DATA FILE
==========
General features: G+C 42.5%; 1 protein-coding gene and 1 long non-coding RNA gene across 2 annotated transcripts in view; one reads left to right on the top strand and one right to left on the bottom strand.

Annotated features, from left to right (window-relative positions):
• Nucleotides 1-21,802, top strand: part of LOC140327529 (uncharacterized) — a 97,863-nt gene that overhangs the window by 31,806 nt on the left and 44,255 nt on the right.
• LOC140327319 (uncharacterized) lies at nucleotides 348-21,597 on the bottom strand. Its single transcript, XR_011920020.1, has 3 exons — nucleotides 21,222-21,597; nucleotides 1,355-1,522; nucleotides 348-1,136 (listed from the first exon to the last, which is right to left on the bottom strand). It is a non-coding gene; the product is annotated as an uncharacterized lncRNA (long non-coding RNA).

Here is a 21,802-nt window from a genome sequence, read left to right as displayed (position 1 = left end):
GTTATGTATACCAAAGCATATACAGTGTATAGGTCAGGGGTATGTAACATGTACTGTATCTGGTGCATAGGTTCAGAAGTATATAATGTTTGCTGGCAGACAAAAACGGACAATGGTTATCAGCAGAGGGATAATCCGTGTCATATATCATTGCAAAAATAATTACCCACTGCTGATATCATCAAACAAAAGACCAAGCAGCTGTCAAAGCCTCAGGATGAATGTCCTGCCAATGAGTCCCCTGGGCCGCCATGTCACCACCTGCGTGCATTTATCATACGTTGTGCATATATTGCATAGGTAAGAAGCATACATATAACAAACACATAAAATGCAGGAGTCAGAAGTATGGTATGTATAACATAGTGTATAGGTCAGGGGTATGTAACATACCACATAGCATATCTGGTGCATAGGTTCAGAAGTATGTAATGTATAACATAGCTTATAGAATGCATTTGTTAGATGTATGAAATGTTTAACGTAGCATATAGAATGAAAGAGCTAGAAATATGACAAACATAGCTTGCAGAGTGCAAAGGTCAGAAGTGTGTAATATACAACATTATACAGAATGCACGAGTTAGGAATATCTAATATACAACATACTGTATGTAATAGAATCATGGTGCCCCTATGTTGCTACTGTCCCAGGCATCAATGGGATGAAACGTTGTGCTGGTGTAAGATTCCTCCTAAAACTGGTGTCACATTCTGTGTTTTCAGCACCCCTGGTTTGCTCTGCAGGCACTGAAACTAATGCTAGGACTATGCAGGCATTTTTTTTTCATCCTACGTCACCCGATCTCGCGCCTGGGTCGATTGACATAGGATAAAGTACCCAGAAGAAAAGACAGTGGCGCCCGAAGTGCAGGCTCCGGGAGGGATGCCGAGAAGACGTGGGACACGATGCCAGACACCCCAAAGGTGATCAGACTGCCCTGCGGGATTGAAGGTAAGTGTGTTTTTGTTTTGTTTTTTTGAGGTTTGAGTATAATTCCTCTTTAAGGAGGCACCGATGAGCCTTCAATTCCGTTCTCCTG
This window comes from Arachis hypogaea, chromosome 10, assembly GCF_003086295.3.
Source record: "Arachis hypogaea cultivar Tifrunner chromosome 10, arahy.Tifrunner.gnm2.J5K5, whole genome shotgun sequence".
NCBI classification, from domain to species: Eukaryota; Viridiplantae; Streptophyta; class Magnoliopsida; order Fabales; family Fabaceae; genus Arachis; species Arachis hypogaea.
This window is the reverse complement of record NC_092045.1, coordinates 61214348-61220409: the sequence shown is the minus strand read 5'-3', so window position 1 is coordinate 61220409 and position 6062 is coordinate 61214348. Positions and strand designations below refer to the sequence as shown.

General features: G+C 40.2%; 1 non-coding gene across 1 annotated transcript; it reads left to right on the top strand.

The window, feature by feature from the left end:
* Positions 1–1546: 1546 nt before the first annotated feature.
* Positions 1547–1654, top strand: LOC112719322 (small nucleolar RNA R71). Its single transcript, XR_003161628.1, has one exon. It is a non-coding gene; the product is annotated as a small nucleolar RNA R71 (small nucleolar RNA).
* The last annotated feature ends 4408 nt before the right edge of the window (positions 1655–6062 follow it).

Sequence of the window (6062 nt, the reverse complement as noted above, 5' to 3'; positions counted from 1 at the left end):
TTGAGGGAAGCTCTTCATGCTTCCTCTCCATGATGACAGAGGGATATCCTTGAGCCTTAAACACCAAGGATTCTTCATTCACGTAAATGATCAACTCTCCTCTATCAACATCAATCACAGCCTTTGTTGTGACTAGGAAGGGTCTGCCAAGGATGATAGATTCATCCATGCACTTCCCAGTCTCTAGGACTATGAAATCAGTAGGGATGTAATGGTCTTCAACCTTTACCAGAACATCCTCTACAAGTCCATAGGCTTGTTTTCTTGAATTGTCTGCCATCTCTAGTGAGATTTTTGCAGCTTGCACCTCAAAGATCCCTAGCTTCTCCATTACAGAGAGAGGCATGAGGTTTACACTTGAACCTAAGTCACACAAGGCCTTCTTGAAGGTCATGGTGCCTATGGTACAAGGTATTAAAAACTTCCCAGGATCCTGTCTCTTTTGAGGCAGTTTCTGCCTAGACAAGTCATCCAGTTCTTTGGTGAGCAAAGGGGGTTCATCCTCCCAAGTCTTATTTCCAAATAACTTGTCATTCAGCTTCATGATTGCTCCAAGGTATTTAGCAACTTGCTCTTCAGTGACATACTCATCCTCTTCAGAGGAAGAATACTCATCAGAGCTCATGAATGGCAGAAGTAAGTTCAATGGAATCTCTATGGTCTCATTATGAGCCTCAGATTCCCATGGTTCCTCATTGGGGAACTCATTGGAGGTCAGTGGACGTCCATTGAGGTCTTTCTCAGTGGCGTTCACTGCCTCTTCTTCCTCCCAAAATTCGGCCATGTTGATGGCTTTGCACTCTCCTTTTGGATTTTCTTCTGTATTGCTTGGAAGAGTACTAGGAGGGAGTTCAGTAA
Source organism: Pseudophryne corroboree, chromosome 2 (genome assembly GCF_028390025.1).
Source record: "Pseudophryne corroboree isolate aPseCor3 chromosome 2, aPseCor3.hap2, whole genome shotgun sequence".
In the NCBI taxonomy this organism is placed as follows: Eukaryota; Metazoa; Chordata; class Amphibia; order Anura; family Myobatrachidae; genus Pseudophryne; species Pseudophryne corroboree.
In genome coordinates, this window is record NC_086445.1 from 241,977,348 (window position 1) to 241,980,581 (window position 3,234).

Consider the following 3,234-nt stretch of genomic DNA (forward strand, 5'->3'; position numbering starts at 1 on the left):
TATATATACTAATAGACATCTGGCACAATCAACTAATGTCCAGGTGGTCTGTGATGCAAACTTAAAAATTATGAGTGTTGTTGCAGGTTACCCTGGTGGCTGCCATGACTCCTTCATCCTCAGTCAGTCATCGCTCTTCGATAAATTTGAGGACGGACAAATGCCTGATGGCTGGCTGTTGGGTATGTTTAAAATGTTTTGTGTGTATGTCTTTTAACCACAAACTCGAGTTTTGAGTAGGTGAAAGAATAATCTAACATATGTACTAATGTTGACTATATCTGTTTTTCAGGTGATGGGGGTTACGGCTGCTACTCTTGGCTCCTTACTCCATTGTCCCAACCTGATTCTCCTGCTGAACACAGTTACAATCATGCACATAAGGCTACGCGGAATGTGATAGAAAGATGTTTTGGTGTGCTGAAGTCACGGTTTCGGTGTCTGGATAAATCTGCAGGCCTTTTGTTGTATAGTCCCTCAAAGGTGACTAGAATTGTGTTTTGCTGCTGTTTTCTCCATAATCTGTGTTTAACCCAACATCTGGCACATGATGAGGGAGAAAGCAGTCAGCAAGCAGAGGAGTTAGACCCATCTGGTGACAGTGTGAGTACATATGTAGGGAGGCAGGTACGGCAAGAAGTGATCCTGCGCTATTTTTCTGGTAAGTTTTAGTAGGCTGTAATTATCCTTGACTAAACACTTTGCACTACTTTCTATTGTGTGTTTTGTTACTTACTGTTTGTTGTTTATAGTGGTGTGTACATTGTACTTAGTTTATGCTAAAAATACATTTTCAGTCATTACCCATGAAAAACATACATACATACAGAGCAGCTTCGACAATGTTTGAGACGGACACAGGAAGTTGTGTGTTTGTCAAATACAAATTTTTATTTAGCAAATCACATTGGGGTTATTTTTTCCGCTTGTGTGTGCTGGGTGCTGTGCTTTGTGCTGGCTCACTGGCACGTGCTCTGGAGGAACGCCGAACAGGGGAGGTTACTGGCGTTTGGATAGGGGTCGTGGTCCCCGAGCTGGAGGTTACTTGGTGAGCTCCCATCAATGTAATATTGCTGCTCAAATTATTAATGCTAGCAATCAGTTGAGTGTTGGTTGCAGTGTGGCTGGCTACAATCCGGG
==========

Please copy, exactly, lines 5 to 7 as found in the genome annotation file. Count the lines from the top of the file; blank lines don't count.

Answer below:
Here is a 21,802-nt window from a genome sequence, read left to right as displayed (position 1 = left end):
GTTATGTATACCAAAGCATATACAGTGTATAGGTCAGGGGTATGTAACATGTACTGTATCTGGTGCATAGGTTCAGAAGTATATAATGTTTGCTGGCAGACAAAAACGGACAATGGTTATCAGCAGAGGGATAATCCGTGTCATATATCATTGCAAAAATAATTACCCACTGCTGATATCATCAAACAAAAGACCAAGCAGCTGTCAAAGCCTCAGGATGAATGTCCTGCCAATGAGTCCCCTGGGCCGCCATGTCACCACCTGCGTGCATTTATCATACGTTGTGCATATATTGCATAGGTAAGAAGCATACATATAACAAACACATAAAATGCAGGAGTCAGAAGTATGGTATGTATAACATAGTGTATAGGTCAGGGGTATGTAACATACCACATAGCATATCTGGTGCATAGGTTCAGAAGTATGTAATGTATAACATAGCTTATAGAATGCATTTGTTAGATGTATGAAATGTTTAACGTAGCATATAGAATGAAAGAGCTAGAAATATGACAAACATAGCTTGCAGAGTGCAAAGGTCAGAAGTGTGTAATATACAACATTATACAGAATGCACGAGTTAGGAATATCTAATATACAACATACTGTATGTAATAGAATCATGGTGCCCCTATGTTGCTACTGTCCCAGGCATCAATGGGATGAAACGTTGTGCTGGTGTAAGATTCCTCCTAAAACTGGTGTCACATTCTGTGTTTTCAGCACCCCTGGTTTGCTCTGCAGGCACTGAAACTAATGCTAGGACTATGCAGGCATTTTTTTTTCATCCTACGTCACCCGATCTCGCGCCTGGGTCGATTGACATAGGATAAAGTACCCAGAAGAAAAGACAGTGGCGCCCGAAGTGCAGGCTCCGGGAGGGATGCCGAGAAGACGTGGGACACGATGCCAGACACCCCAAAGGTGATCAGACTGCCCTGCGGGATTGAAGGTAAGTGTGTTTTTGTTTTGTTTTTTTGAGGTTTGAGTATAATTCCTCTTTAAGGAGGCACCGATGAGCCTTCAATTCCGTTCTCCTG
This window comes from Arachis hypogaea, chromosome 10, assembly GCF_003086295.3.